With the largest population in Africa, and rapid urban migration, Nigeria is one of the largest rice importers in the world, and indeed has become dependent on food imports across the board—a situation the federal government is keen to reverse. While the GoN has mandated that each state work to increase domestic food production, the World Bank has also stepped in, partnering with the Ministry of Agriculture and Water Resources to develop the Commercial Agriculture Development Project for Nigeria (CADP), a six-year, USD$ 185m project, expected to finish at the end of 2014. CADP’s Team Leader and Senior Operations Specialist for the World Bank, Lucas Akapa, spoke recently about the project’s successful inclusion of SRI in Nigeria’s northern state of Kano, saying that adoption of SRI in the area has been a key part of helping raise yields throughout the region.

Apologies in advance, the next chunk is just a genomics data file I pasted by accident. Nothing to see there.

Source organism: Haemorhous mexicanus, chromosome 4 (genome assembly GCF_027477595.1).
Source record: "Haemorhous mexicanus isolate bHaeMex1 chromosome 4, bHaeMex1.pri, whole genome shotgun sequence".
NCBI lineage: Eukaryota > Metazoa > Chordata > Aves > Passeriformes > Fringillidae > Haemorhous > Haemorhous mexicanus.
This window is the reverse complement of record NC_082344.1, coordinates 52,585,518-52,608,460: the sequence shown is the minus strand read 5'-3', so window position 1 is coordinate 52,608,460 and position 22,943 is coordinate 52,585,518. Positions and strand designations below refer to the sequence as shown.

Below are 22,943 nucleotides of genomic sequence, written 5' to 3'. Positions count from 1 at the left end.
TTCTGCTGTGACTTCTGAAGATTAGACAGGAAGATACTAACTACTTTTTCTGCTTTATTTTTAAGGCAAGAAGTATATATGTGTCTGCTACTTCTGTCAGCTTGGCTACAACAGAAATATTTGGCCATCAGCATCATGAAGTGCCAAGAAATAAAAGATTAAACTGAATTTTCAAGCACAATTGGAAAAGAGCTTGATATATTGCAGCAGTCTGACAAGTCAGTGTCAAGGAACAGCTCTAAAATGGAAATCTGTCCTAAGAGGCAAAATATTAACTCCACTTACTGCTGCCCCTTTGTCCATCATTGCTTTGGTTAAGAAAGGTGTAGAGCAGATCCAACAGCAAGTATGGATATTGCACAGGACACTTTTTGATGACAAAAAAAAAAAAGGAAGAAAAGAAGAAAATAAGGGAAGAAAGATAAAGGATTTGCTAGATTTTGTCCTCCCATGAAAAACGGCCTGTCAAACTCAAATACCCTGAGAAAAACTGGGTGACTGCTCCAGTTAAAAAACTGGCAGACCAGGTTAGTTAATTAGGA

The CADP is active in five Nigerian states (Cross River, Enugu, Kaduna, Kano and Lagos), and covers two major components: agricultural production and commercialization, and rural infrastructure. According to their website, CADP’s objective is to “strengthen agricultural production systems and facilitate access to market for targeted value chains among small and medium scale commercial farmers in the five participating states. These value chains are rice, oil palm, cocoa, fruit trees, poultry production, aquaculture and dairy, with maize and rice as staples.” More information on the CADP can be found on the World Bank website, or on the CADP’s own project site.
For more information about SRI in Nigeria, visit our country page.